Window 11,12,13 – Ascension Window

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Subject:  Ascension

Dedication:     In memory of Edward C. McGuire, D.D.

Maker/Date:   German, 1885


The Ascension took place 40 days after the Resurrection when Jesus led the disciples to Bethany. He raised his hands, blessed them and the was lifted up until a cloud took him out of their sight. This is shown in the window.

The Acts of the Apostles states that the disciples were in Jerusalem. Jesus appeared before them and commanded them not to depart from Jerusalem, but to wait for the”Promise of the Father”. He stated, “You shall be baptized with the Holy Spirit not many days from now” (Acts 1:5).

After Jesus gave these instructions, He led the disciples to the Mount of Olives. Here, He commissioned them to be His witnesses “in Jerusalem, and in all Judea and Samaria, and to the end of the earth” (Acts 1:8). It is also at this time that the disciples were directed by Christ to “go and make disciples of all nations, baptizing them in thename of the Father and the Son and the Holy Spirit” (Matthew 28:19). Jesus also told them that He would be with them always, “even to the end of the world” (Matthew 28:20).

As the disciples were gazing upwards, two angels appeared with them dressed in white. They said that Jesus would return to them in the same way as they had him leave (Luke 24:50-53, Acts 1:3-11).  This is not depicted here in this window. Instead he is shown, arms raised, disappearing into a cloud with his feet and the hem of his clothes visible. His feet still show scars of the crucifixion.

In the Church of the Ascension on the Mount of Olives, there is an indentation of a rock that is meant to be Jesus’ last footprint on earth. The rock is partially shown on the left window which depicts St. Peter. Jesus asked the disciples, ‘But who do you say that I am?’ and Peter replied ‘You are the Christ, the Son of the living God.’ As a result of that declaration, Jesus said in v 19, ‘I will give you the keys of the kingdom of heaven…’

The right image is probably that of John, the beloved who was always with him. John is always depicted as a young, smooth-faced disciple.

The other 8  disciples are present – three in the bottom right of St. Peter, three in the middle, 2 in the John window. See if you can find them! Judas was not there since he had hanged himself and neither was Thomas.

Artistic Techniques  – This is the earliest of windows at St. George’s and the only international windows, attributed to Heidelberg, Germany. We don’t know the artist

Germany has some of the oldest stained glass windows. The oldest complete European windows are thought to be five relatively sophisticated figures in Augsburg Cathedral. Notable Romanesque windows with more complicated religious motifs are in Cologne and Strasbourg Cathedrals and the Franciscan Monastery of Konigsfelden.

Stained Glass windows fell out of favor from the late medievel age until the 19th century. The reasons were religious, political and aesthetic. The Church had been the principal patron of the arts. The new Protestants were hostile to elaborate art and decoration.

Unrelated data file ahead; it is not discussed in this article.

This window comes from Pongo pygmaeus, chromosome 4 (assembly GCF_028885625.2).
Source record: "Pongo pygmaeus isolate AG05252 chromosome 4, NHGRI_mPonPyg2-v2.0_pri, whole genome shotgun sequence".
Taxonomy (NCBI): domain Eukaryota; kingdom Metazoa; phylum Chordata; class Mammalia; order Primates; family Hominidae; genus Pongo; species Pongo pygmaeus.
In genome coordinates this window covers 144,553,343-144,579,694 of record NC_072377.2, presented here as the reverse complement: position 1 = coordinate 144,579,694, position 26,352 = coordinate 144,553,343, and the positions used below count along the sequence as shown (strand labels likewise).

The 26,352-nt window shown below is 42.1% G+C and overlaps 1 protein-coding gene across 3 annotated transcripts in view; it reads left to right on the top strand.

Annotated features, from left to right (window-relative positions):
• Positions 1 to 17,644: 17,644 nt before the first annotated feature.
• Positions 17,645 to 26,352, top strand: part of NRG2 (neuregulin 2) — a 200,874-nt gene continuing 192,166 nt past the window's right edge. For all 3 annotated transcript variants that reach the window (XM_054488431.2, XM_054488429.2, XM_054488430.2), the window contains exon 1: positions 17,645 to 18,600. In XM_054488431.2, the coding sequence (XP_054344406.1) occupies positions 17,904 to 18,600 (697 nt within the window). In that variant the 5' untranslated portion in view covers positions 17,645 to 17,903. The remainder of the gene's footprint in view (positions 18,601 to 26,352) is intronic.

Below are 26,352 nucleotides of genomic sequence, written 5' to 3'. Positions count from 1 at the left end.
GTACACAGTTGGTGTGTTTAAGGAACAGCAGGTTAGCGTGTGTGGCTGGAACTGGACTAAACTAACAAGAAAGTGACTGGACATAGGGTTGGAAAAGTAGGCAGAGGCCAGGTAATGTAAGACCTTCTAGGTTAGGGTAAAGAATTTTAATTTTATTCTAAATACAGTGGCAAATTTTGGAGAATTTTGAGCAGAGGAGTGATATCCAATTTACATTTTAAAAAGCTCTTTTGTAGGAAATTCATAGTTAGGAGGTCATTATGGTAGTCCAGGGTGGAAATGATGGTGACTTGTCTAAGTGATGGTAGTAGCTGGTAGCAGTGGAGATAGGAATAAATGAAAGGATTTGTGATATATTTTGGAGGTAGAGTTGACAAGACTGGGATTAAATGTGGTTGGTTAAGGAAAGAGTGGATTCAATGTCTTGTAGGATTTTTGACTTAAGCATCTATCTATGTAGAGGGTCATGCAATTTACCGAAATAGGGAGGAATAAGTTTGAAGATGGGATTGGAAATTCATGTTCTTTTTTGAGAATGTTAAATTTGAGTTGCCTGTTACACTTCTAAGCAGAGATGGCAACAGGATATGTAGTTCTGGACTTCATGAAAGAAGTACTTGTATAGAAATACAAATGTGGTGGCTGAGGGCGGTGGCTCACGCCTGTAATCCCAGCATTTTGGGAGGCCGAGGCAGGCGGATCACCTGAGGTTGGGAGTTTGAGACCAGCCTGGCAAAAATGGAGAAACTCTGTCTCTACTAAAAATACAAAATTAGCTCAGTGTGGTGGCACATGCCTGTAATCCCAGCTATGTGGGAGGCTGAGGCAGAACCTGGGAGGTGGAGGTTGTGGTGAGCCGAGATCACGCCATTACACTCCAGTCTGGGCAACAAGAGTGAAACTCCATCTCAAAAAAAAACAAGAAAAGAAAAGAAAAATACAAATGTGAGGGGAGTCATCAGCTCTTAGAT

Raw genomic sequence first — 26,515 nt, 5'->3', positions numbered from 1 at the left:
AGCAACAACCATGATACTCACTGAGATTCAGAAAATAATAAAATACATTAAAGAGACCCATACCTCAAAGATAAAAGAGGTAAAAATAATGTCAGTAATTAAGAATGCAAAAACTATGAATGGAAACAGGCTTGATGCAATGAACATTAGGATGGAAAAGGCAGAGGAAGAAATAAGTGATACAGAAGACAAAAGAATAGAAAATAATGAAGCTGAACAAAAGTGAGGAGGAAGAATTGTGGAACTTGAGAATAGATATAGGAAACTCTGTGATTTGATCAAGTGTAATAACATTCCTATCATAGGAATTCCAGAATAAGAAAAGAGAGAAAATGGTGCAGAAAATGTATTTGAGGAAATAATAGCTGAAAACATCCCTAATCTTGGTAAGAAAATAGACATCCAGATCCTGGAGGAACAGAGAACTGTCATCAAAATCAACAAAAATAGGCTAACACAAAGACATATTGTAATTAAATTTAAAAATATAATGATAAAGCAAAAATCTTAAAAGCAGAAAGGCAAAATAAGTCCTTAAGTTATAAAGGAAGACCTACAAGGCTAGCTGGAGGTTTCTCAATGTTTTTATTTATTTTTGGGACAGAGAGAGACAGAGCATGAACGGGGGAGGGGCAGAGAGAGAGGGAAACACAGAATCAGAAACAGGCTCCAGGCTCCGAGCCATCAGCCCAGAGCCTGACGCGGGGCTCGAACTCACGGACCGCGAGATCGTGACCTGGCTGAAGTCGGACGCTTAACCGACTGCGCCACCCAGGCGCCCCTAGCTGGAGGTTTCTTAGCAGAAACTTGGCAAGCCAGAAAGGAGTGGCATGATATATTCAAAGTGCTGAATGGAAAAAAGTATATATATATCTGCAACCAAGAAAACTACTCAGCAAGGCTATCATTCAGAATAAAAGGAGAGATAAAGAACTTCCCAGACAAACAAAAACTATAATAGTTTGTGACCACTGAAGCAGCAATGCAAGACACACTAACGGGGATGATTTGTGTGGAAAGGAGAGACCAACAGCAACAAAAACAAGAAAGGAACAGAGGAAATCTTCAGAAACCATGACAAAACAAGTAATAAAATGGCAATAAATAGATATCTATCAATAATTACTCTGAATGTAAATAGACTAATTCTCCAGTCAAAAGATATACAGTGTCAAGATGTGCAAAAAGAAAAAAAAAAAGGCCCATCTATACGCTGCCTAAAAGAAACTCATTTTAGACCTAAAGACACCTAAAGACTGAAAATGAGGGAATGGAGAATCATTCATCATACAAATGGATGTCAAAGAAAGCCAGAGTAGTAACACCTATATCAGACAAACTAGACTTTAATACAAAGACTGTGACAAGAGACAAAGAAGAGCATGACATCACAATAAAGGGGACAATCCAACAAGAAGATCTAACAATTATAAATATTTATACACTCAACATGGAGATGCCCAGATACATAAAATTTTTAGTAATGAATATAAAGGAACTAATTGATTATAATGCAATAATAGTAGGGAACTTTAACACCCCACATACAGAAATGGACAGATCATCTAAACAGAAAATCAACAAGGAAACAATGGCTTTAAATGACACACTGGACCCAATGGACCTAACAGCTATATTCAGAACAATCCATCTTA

By 1640 colored glass was very scarce. This necessitated painting on white glass with enamels. The little decorative glass that was produced was mostly small heraldic panels for city halls and private homes. Stained glass that had been so popular just a few years before was no longer in demand

It was revived in Germany and Austria in the 19th century.  In 1809, a group of young artists in Vienna defied their academic teachers and founded an art cooperative they called “The Brotherhood of Saint Luke.” Within a year, they were living in a commune in an abandoned monastery in Rome. They thought of themselves as following Albrecht Durer, who had traveled to Rome to study, and as being influenced by Raphael and Perugino. They were called The Nazarenes, first in mockery, but later with grudging admiration. The art of the Nazarenes was readily adaptable to stained glass because they used flat colors and bold outlines. They influenced stained glass even though they did not work in the medium.

Further German influences include Michael Sigismund Frank, who did his first glass painting in 1804, became the first manager of the Royal Bavarian Glass Painting Studio in 1827; and Max Ainmiller of Munich supplied some windows for Peterhouse in Cambridge University in 1855. Many consider Ainmiller’s most important work to be windows for the Cologne Cathedral in 1848.

Franz Mayer founded a studio in Munich, which at first, produced sculpture and marble altars. In 1860, the studio began making stained glass. The studio restored medieval windows and executed new windows all over the world, including many to the US. They are famous for heroic sized picture windows, extremely representational, with all the saints unmistakably German, that is, fair skinned, robust and hearty figures.

The Oidtmann studios for glass and mosaic were founded in 1857 by a medical doctor and student of chemistry, Dr. H. Oidtmann. Working with glass slides inspired him to study stained glass. He founded a small studio as a sideline, but it soon grew into a major enterprise with 100 employees. At his death, his son Heinrich II, also a medical doctor and stained glass scholar, took over the stained glass studio. He wrote the book: Rhenish Stained Glass from the 12th to the 16th Centuries. He, too, died in his 50s, leaving the completion of his second volume to his son, Heinrich Oidtmann III. When Heinrich III died at the age of 40, his wife continued the studio.